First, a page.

Barnes, of Topeka, Kan., discussed the
duty of women to their physical natures,
treating the matter from a physician's
standpoint. Miss Price, general secre
tary, entered into a minute review of
the work of the association, and pre
dicted for it still greater prosperity in
1893 than it had enjoyed in the past
year. Mary L. Stevens, of St. Joseph,
Mo., read a paper on the need of more
social work in the association. A gospel
Association ended the day's work.
GREETED THE BELL.
Twelvo Thousand School Children
View It at Indianapolis.
Indianapolis, April 28.—Indianapo
lis greeted the Liberty bell royally to
day. The whole city made a holiday
because of it. The daylight «ouu<- i«mc
wailing at the sidetrack, where the
train was to be switched and exposed to
public view; 8 o'clock found 5,000 peo
ple about the scene, and at 11 o'clock
there were about 30,000 persons in the
streets along the line of March and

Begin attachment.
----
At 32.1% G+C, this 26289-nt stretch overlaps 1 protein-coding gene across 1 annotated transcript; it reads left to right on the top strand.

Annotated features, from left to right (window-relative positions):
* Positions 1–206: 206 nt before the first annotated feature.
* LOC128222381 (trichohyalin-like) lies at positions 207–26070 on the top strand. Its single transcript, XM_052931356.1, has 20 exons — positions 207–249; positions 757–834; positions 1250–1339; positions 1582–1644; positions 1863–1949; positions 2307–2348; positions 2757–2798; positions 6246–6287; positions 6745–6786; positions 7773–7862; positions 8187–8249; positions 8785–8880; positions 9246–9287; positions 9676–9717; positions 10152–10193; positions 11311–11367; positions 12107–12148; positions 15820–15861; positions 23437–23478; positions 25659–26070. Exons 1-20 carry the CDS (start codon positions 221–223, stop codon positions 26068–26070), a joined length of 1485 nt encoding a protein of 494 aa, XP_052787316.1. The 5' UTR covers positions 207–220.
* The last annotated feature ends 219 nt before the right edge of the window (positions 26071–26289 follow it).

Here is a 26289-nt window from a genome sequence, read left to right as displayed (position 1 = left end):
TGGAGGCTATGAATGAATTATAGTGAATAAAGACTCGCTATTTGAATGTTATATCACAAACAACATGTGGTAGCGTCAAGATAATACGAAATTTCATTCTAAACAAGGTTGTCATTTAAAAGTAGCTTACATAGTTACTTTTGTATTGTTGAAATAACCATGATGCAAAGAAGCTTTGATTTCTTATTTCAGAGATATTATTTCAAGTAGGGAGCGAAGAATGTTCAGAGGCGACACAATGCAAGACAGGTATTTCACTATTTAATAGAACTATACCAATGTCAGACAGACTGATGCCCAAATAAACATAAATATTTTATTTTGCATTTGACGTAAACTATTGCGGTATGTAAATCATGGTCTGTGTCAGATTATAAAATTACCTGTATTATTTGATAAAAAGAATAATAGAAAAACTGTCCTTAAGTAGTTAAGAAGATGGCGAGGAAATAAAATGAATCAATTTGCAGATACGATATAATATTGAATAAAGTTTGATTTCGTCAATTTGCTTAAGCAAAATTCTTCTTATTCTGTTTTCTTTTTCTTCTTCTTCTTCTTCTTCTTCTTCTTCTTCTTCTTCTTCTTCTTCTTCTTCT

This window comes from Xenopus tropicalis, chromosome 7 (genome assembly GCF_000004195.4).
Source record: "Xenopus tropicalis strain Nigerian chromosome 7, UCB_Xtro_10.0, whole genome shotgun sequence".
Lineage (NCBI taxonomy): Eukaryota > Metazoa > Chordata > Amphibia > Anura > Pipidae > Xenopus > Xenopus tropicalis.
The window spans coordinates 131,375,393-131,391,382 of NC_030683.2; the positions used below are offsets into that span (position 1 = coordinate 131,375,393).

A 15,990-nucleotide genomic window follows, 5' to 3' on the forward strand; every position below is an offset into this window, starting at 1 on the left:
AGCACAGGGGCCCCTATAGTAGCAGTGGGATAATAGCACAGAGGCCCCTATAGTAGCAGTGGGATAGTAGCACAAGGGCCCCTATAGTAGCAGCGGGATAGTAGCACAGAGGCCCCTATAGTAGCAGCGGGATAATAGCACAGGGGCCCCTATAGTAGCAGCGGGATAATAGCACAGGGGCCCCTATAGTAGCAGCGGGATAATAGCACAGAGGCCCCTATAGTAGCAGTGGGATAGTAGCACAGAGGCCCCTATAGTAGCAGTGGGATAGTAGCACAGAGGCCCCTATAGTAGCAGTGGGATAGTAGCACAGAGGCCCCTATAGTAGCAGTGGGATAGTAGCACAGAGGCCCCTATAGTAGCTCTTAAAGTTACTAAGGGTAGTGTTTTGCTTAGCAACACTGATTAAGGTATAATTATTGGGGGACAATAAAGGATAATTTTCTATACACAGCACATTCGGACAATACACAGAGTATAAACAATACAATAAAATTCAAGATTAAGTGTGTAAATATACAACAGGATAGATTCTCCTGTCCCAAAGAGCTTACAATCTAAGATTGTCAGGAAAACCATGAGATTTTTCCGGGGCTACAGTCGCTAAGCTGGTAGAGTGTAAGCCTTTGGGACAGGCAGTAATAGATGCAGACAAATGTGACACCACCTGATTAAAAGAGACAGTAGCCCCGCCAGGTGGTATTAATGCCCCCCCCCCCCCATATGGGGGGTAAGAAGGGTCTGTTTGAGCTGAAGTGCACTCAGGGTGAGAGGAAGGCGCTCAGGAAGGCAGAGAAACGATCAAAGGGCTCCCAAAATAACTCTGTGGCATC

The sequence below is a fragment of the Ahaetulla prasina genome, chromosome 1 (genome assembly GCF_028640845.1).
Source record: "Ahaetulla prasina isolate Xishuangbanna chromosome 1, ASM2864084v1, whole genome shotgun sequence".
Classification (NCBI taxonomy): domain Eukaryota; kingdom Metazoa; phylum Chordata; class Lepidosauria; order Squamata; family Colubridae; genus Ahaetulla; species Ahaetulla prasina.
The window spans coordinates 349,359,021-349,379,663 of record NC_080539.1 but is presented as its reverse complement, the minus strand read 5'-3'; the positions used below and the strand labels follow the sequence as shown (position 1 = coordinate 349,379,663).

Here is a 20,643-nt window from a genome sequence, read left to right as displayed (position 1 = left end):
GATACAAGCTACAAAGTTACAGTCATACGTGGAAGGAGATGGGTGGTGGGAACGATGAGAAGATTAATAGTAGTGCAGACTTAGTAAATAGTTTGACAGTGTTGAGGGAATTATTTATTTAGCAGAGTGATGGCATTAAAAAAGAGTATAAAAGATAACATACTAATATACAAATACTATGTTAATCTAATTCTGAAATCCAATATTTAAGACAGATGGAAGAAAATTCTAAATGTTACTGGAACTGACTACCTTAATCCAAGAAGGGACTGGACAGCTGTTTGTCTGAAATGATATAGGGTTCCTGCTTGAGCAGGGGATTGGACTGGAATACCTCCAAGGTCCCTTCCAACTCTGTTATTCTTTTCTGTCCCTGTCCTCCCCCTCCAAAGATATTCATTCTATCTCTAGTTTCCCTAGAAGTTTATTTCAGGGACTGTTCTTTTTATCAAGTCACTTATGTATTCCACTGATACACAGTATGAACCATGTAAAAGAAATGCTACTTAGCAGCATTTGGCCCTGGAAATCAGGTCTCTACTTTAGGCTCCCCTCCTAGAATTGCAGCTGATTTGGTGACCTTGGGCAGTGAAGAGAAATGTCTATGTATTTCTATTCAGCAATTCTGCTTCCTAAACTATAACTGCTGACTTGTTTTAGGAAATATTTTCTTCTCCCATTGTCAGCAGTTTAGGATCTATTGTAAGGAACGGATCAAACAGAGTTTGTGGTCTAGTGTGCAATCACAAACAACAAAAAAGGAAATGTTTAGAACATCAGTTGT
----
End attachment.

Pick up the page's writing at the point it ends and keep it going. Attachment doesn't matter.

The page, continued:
about the place where the bell was sta-
TEE GLOBE BULLETIN
Weather—Fair, variable winds.
Sailors parade streets of New York-
Gov. Merriam may be sued for $25,003.
Consul Taylor dies at Winnipeg.
Navajo Indians massacre settlers.
The government asked for troops.
The Atchison again cuts rates-
President Cleveland injures his head.
Mrs. Cleveland is not ill.
School children plant trees.
Naval review wound up with banquet
Minneapolis couple wed at Hudson.
The world's fair piano row.
Eesults of yesterday's ball games.
Holocaust in Bohemian village.
Billiardist Schaefer going to Paris.
North Dakota Independent in trouble.
Leonard Sargent to go to Annapolis.
Liberty bell arrives at Chicago.
Chief Eunge asked to resign.
Movements of Steamship*.
Kixsale — Passed: Lancastrian and An
gloman, from Boston: .Runic, from New
Hamburg — Arrived: Augusta Victoria,
Bremekiiaven — Arrived: Lahn, New
Lizard — Passed: Friesland, from New
Xew Arrived: Island, Copenhagen;
Fuerst Bismarck, Hamburg.
tioned. Of this number fully 12,000
were school children, who, as they
passed the bell, waved flags, which were
universally carried, and sung the na
tional anthem cnorus. The celebration
was essentially juvenile in character.
Mayor Sullivan presided, and Mayor
Stuart made a few remarks. Amidst
wild cheering ex-President Harrison,